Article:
Mixed Emotions on Juneteenth as Holiday

Vancouver NAACP reflects on progress; challenges ahead

Editor’s note: Vancouver NAACP President Jasmine Tolbert shares the following message about the new Juneteenth federal holiday and the need to continue efforts to dismantle systemic racism.

Dear Community, 

For many Black citizens this past holiday weekend stirred up mixed feelings. The signing of Juneteenth becoming a federal holiday, brought on frustration that other items like reparations, voting rights, or the restructuring of policing have not been passed.


Folks want to celebrate our true Independence Day, but they also want to be liberated from the things that keep them from freedom.


Please know that a holiday being passed does not stop your leaders at the NAACP from continuing to fight for change and dismantle systemic racism. We will still celebrate for a day that many of our ancestors could only dream of celebrating.

For long-time NAACP member Carol Collier, the Juneteenth holiday is the first step towards reparations.

A former Vancouver NAACP treasurer and Juneteenth Committee chairperson, Collier said the signing of the legislation last Thursday making Juneteenth a federal holiday marked the first step of a long held dream and vision.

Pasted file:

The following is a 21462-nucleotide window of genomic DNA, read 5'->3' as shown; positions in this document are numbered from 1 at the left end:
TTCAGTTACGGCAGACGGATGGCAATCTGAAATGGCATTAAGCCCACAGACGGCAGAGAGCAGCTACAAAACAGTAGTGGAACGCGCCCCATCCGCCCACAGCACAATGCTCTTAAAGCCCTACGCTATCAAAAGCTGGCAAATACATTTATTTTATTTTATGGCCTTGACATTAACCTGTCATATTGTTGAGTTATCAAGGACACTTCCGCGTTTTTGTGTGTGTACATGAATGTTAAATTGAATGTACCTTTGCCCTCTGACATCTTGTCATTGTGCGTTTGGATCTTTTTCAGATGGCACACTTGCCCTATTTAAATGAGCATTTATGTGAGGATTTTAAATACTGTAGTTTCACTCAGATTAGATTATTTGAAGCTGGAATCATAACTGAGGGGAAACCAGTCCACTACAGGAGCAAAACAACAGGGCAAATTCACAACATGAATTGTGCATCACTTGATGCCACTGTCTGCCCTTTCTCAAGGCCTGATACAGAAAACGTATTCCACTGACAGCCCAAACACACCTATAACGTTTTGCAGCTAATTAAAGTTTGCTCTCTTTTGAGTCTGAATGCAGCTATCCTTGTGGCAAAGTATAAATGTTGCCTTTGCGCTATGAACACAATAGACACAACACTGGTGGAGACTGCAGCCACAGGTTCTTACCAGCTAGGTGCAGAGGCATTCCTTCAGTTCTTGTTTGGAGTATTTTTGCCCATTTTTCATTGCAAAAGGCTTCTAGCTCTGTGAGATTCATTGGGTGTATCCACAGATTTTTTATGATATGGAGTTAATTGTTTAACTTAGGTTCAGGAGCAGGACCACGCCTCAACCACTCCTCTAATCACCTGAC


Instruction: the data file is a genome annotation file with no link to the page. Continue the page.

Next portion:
Collier served on the Juneteenth Committee since its inception 10 years ago, nine of them as chair. Growing up in Lake Charles, La., about an hour and 45 minutes from Galverston, Texas, Juneteenth was a day that her family celebrated as traditionally as the Fourth of July.

 
The celebration always involved oral and recorded accountings of the story behind it and included the mantra that Juneteenth should be known and recognized throughout the nation. Collier was excited to help bring the history and culture of Juneteenth to Vancouver.

For her, formalizing the holiday was just the first step towards America coming to terms with the need to make reparations for slavery.


“Juneteenth is now a holiday as a result of education and truth in education helping people understand this nation’s history and come to terms with recognizing and memorializing that truth,” Collier said. “For me this is the real first step towards reparations for descendants of slaves in this country. I carry that hope and will continue to work towards that goal. It may not happen in my lifetime, but maybe it will happen for my grandchild."

Collier advises us to all explore our family history and document and pass that information on to future generations because she believe that one day, we’ll need proof that we are descendants of slaves in order to qualify for reparation payments.


“Our long overdue forty acres and a mule,” she said.


Warmly,
Jasmine Tolbert, president of NAACP Vancouver Branch 1139